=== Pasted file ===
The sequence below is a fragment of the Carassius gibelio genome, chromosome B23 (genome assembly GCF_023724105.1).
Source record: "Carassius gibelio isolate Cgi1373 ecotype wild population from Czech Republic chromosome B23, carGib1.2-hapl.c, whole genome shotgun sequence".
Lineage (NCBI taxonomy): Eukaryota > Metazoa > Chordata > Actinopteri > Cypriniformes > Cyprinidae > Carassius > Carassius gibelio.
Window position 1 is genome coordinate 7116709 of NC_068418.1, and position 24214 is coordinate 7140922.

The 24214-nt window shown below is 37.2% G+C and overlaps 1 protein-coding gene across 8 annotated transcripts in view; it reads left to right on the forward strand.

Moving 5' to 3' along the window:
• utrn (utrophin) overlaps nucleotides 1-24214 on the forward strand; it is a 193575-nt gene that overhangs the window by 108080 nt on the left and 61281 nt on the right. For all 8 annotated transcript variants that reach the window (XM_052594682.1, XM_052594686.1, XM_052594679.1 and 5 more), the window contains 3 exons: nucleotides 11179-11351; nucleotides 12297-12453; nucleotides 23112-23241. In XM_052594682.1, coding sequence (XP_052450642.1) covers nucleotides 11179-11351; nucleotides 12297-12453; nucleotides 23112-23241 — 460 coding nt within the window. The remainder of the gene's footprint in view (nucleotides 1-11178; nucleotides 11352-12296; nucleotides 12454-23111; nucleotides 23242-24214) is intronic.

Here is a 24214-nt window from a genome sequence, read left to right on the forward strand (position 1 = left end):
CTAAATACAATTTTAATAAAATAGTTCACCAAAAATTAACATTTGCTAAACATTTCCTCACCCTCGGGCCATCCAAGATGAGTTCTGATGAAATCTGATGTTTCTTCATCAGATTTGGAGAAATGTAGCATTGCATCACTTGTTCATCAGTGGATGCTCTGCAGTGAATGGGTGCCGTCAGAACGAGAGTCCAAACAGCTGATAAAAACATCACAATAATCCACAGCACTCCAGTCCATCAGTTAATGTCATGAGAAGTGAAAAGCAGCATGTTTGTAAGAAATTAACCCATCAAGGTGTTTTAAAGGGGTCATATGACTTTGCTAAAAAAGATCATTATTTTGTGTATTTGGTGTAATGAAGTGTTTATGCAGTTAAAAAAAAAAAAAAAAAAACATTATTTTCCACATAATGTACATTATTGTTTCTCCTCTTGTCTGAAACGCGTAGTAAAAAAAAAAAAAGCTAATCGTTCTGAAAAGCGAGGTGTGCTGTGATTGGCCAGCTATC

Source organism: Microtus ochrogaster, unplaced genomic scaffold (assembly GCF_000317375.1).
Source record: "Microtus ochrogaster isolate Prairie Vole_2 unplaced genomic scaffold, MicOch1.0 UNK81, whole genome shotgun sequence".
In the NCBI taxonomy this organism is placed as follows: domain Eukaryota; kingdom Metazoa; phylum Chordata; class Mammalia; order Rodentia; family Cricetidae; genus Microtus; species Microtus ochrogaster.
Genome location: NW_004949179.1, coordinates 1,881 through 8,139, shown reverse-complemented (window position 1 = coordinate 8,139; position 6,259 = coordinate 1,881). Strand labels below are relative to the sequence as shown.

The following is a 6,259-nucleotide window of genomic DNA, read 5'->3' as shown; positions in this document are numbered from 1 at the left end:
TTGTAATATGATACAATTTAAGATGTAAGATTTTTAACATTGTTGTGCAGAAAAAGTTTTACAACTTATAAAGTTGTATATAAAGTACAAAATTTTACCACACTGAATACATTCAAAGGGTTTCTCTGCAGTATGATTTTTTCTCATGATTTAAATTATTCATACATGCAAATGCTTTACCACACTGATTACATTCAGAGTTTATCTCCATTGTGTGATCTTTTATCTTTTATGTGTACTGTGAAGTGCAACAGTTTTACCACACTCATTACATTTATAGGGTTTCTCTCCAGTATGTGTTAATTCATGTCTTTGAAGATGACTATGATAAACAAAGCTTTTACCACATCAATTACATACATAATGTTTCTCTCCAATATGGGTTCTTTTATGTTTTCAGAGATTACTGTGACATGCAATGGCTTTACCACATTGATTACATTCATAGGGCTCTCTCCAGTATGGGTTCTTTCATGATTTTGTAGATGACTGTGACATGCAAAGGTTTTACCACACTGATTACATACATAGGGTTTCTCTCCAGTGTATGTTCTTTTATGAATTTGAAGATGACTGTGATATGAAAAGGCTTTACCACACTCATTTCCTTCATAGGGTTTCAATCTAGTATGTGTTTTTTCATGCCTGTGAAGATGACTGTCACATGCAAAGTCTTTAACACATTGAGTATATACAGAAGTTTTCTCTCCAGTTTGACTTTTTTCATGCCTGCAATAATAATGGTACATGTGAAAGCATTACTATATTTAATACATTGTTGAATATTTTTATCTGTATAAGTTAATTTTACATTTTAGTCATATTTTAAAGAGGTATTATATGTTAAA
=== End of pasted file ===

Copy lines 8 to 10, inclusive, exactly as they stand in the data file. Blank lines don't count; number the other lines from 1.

Here is a 24214-nt window from a genome sequence, read left to right on the forward strand (position 1 = left end):
CTAAATACAATTTTAATAAAATAGTTCACCAAAAATTAACATTTGCTAAACATTTCCTCACCCTCGGGCCATCCAAGATGAGTTCTGATGAAATCTGATGTTTCTTCATCAGATTTGGAGAAATGTAGCATTGCATCACTTGTTCATCAGTGGATGCTCTGCAGTGAATGGGTGCCGTCAGAACGAGAGTCCAAACAGCTGATAAAAACATCACAATAATCCACAGCACTCCAGTCCATCAGTTAATGTCATGAGAAGTGAAAAGCAGCATGTTTGTAAGAAATTAACCCATCAAGGTGTTTTAAAGGGGTCATATGACTTTGCTAAAAAAGATCATTATTTTGTGTATTTGGTGTAATGAAGTGTTTATGCAGTTAAAAAAAAAAAAAAAAAAACATTATTTTCCACATAATGTACATTATTGTTTCTCCTCTTGTCTGAAACGCGTAGTAAAAAAAAAAAAAGCTAATCGTTCTGAAAAGCGAGGTGTGCTGTGATTGGCCAGCTATC

Source organism: Microtus ochrogaster, unplaced genomic scaffold (assembly GCF_000317375.1).